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Lecture 2

Psychology 1000 Lecture Notes - Lecture 2: Circadian Clock, Circadian Rhythm, Visual Agnosia

Course Code
PSYCH 1000
Derek Quinlan

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Chapter 6 Psych 1000 Week 5
States of Consciousness
States of consciousness: pattern of subjective experience, a way of experiencing
internal and external events
Altered states of consciousness: variation from our normal waking state
The Puzzle of Consciousness
Consciousness: our moment-to-moment awareness of ourselves + environment
Consciousness is…
(1) Subjective and private
(2) Dynamic (ever-changing)
(3) Self-reflective and central to our sense of self (e.g., feeling itch)
(4) Intimately connected with the process of selective attention
o Focuses conscious awareness on some stimuli to the exclusion of
Measuring States of Consciousness
(1) Self-report
Most common
People describe their inner experiences
Most direct sight into person’s subjective experience
Not always verifiable
(2) Physiological measures
Establishes correspondence between bodily states and mental processes
Objective measure
Cannot tell us what a person is experiencing subjectively
(3) Behavioral measures
e.g., rouge test
Objective measure
However, must infer the person’s state
Levels of Consciousness: Psychodynamic & Cognitive Perspectives
Freud proposed human mind consists of three levels of awareness:
(1) Conscious
o Thoughts, perceptions, mental events we are currently aware of
(2) Preconscious
o Outside current awareness
o However, easily recalled under certain conditions
o e.g., thinking of a childhood friend/memory you never think about
(3) Unconscious
o Cannot be brought into conscious awareness under ordinary
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Chapter 6 Psych 1000 Week 5
o Kept out of conscious awareness because it would arouse anxiety,
guilt, or other negative emotions (e.g., sexual drives)
Non-conscious processes influence behavior (e.g., placebo effect)
The Cognitive Viewpoint
Conscious and unconscious life are complementary forms of info processing
Controlled vs. Automatic Processing
Controlled (effortful) processing: voluntary use of attention + conscious effort
e.g., planning a vacation
Automatic processing: activities performed with little/no conscious effort
Routine actions, well-learned tasks
e.g., typing
Disadvantage: reduces chances of finding new ways to approach problems
o Controlled = more flexible and open to change
Divided Attention
= Ability to perform more than one activity at a time
e.g., we can talk while we walk
Without divided attention, every task would require full attention
Has limits, and is more difficult when tasks require similar mental resources
e.g., simultaneous earphone message (Ch. 5)
Adaptive, but can have serious negative consequences is some situations
e.g., talking on phone while driving; accidents, speeding, etc.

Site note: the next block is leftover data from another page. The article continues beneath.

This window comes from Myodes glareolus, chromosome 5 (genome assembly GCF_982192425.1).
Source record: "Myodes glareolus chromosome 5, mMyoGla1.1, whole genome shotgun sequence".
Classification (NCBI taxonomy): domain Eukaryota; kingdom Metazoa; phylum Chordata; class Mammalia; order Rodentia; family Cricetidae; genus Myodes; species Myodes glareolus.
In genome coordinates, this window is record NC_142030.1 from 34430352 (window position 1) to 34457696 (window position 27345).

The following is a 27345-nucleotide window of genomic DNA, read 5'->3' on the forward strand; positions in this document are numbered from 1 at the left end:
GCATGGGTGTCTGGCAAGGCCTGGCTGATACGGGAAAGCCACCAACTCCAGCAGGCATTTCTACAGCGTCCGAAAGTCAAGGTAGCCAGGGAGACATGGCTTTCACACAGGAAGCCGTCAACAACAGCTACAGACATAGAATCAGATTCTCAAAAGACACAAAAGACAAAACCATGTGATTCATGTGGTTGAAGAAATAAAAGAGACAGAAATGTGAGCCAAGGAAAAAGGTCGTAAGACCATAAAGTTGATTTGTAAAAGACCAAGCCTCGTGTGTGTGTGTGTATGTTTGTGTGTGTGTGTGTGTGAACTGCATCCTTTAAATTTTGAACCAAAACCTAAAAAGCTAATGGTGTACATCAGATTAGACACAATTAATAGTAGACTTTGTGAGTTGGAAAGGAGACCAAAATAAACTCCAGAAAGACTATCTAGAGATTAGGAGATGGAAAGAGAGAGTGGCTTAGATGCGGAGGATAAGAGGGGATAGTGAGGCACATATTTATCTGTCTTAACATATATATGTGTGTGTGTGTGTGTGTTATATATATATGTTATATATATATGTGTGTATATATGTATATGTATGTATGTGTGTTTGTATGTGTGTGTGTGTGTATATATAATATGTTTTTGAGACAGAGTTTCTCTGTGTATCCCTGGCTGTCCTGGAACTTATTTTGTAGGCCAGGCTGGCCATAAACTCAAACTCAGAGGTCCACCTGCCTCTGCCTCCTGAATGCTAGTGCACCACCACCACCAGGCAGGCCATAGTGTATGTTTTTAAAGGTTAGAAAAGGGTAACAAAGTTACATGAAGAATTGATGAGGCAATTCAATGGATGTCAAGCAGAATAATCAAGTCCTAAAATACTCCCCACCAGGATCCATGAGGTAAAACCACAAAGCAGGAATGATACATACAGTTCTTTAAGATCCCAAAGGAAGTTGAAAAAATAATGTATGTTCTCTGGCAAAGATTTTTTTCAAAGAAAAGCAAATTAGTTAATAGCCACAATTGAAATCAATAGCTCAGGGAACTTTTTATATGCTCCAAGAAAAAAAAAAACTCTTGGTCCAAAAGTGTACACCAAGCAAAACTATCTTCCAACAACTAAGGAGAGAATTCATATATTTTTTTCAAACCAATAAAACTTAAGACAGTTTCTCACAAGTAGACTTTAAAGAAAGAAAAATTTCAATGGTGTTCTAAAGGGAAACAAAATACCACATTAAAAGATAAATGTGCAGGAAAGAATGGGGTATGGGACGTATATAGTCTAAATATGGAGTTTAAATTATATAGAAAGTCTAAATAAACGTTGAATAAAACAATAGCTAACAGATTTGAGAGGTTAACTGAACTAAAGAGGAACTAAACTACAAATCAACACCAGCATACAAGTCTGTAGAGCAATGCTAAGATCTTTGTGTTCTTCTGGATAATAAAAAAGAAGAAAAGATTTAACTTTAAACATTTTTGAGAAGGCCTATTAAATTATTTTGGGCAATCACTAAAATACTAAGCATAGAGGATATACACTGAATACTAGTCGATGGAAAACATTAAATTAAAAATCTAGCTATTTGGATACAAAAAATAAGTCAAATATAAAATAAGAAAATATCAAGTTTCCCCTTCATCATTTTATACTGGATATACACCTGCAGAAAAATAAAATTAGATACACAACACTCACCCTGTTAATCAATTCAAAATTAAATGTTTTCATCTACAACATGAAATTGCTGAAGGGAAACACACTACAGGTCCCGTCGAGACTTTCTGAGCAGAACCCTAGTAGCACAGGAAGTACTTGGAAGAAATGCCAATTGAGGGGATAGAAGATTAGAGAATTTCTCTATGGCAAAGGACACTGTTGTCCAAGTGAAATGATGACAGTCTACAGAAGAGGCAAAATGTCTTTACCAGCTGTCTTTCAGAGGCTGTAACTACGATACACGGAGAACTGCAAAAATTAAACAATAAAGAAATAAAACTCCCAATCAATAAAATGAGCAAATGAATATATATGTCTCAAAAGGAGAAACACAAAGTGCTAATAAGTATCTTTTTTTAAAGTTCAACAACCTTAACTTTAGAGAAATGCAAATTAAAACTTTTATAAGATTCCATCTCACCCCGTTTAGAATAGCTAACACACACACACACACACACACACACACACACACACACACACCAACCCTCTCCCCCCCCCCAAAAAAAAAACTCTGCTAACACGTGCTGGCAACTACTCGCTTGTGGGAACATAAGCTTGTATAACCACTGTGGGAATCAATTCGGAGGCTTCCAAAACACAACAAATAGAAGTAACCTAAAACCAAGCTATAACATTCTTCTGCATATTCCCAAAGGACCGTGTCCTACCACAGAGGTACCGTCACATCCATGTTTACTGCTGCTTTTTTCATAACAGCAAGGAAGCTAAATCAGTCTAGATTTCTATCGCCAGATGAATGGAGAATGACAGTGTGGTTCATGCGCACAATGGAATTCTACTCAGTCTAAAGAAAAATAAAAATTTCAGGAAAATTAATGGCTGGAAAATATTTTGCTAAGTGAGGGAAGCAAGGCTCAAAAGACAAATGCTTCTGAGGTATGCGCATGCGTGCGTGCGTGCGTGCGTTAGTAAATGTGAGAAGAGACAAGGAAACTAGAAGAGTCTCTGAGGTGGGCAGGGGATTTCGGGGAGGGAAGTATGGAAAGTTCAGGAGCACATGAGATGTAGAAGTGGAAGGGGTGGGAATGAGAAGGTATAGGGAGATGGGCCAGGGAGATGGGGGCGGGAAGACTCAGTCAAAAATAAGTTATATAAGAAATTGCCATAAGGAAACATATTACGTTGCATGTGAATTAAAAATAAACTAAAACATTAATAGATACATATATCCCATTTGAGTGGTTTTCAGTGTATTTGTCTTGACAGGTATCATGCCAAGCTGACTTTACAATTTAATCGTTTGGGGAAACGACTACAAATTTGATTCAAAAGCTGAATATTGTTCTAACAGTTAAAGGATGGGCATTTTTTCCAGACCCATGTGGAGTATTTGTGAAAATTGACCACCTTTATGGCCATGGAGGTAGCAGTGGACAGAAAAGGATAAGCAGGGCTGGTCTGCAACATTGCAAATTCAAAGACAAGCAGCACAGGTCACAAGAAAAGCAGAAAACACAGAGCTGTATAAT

The Emotional Unconscious
Emotional/motivation processes operate unconsciously and influence behavior
e.g., have you ever been in a bad/good mood w/o knowing why?
Influences by events in environment you were not consciously aware of
Study: subliminally presented students with nouns
o Strongly neg., mildly neg., mildly pos., strongly pos.
o Strongly neg. = displayed saddest mood
o Strongly pos. = displayed happiest mood
The Neural Basis of Consciousness
Windows to the Brain
Two disorders that impair conscious perception:
(1) Visual agnosia
(2) Blindsight
Visual agnosia: inability to visually recognize objects
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Chapter 6 Psych 1000 Week 5
Patient D.F.:
o CO accident, primary visual cortex severely damaged
o Cannot recognize faces of friend/relatives
o Cannot identify simple objects by sight
o Could recognize people’s voices and recognize objects by touch
o Hand correctly corresponds to grasp the object
Why can’t D.F. recognize objects and faces?
o A: there are multiple pathways for processing visual info in brain
o Path 1: carries info to support unconscious guidance of movement
o Path 2: info to support brain areas that perform tasks related to
perception, memory, emotion, etc., and this pathway is accessible
to conscious awareness
o Path 1 = intact, path 2 = damaged
People with visual agnosia are not blind
Blindsight: cannot see
Can respond to visual stimuli in special tests
Consciousness & the Modular Mind
Consciousness is not from one part of the brain; many modules working together
The modules process info in parallel; i.e., simultaneously and independently
There can be cross-talk between the modules
e.g., formula recalled from memory can become input for problem-solving
modules that allow you to compute answers during math exam
Another view: consciousness is global workspace
Represents the unified activity of many modules in different areas of brain
Subjectively, we experience consciousness as unitary
Do not experience it as patchwork of different modules and circuits
e.g., listening to a choir sing
Circadian Rhythms: Our Daily Biological Clock
= Every 24 hr., our body temperature, certain hormonal secretions, and other
bodily functions undergo a rhythmic change that affects our mental alertness and
readies our passage back and forth between states of wakefulness and sleep
Keeping Time: Brain & Environment
Suprachiasmatic nucleus: regulates circadian rhythms; in hypothalamus
The brain’s “clock”
Genetically programmed cycle of activity and inactivity
Link to pineal gland, which secretes melatonin
i.e., hormone that has a relaxing effect on the body
SCN neurons during daytime:
Become active
Reduce pineal gland’s secretion of melatonin
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